Section 44AD of Income Tax
Section 44AD of Income Tax
According to Section 44AA of the Income Tax Act of 1961, an individual engaged in a business or profession is required to maintain regular books of account under the specified circumstances mentioned in the Act. To reduce the tedious work on a small taxpayer, the Government has framed the Presumptive Taxation Scheme under several sections, including Section 44AD, 44ADAE and 44AE. A taxpayer choosing to adopt the presumptive taxation scheme may declare income at a prescribed rate and, in turn, is relieved from the complications of maintaining books of account. This article talks about the essential information related to Section 44AD of the Income Tax Act.
The presumptive taxation scheme under Section 44AD was framed by the Income Tax Act to ease the tax burden on small taxpayers who engage in business activities, with the exceptions of those businesses mentioned under Section 44AE.
Eligibility for Individuals
The following individuals are eligible to avail the benefits of the presumptive taxation scheme under Section 44AD. These below-mentioned entities may adopt the presumptive scheme provided that they have not claimed tax deductions under Sections 10A, 10AA, 10B, 10BA or other deductions in respect of individual incomes.
- Any resident individual
- Resident Hindu Undivided Families (HUFs)
- Resident Partnership Firms except for Limited Liability Partnership Firms
Eligibility for Businesses
The following businesses are eligible to avail the benefits of the presumptive taxation scheme under Section 44AD:
- Any business with an exception to the companies that are related to playing, hiring or leasing goods carriages referred to in Section 44AE.
- A business whose total turnover and gross receipts in the previous year does not exceed an amount of INR 2 Crores.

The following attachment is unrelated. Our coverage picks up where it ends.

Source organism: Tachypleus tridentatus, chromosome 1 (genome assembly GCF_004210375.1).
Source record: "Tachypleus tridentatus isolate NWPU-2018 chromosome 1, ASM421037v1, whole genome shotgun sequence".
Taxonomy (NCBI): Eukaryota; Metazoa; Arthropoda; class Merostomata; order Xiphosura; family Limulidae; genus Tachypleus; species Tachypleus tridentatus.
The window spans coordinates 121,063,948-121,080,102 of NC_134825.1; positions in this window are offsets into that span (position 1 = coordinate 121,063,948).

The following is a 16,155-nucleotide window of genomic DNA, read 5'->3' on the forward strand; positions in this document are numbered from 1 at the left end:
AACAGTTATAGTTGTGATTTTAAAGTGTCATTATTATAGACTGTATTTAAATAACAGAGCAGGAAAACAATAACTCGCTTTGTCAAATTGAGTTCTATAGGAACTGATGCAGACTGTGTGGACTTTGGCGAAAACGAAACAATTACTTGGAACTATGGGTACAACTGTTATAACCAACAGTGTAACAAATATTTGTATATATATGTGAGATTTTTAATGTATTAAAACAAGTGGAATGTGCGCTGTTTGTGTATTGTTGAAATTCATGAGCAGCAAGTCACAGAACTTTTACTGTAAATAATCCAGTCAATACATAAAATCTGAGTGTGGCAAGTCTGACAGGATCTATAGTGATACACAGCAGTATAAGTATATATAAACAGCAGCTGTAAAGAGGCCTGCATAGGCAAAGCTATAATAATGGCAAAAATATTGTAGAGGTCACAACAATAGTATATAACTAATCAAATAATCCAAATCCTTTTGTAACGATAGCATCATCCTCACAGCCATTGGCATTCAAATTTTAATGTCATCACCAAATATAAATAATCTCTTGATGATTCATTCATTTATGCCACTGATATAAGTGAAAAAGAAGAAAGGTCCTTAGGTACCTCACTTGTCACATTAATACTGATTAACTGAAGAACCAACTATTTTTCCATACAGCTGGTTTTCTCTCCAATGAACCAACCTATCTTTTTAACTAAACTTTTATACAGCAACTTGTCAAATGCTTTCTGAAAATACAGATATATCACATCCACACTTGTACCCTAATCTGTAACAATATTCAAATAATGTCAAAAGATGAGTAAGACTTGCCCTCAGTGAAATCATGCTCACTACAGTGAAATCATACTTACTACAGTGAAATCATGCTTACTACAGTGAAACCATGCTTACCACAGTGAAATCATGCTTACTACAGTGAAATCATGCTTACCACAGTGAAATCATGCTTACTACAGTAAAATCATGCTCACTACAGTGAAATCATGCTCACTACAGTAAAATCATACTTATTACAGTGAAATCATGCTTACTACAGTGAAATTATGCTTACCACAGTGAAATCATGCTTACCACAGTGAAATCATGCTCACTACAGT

The provisions related to the presumptive taxation scheme prescribed under Section 44AD shall not apply in the following cases:
- An individual carrying on any profession specified under Section 44AA(1).
- An individual earning income like commission or brokerage.
- A person carrying on any agency business such as insurance agents, as whatever income they earn is in the nature of a commission.
Taxable Profits and Gains
When an eligible assessee engaged in a qualified business, a sum equal to the 8 per cent of the gross receipts or the total turnover of the assessee in the previous year on account of such activity. If not, an amount higher than the previously mentioned amount claimed to have been earned by an assessee shall be termed to be gains and profits of such business chargeable to tax.
With the aim to promote digital transactions and to encourage small unorganised businesses to accept digital payments, a specific provision has been included in Section 44AD(1) of the Act. The inclusion has the advantageous effect of reducing the existing rate of deemed total income of 8 per cent to 6 per cent with regard to turnover or gross receipts received by an account payee cheque or use of electronic clearing system by a bank account or account payee bank draft during the past year or before the final date mentioned in Section 139(1) in respect to the past year. However, the existing rate of deemed profit of 8 per cent referred to in Section 44AD of the Act, shall continue to apply about the total turnover or gross receipts received in any other mode.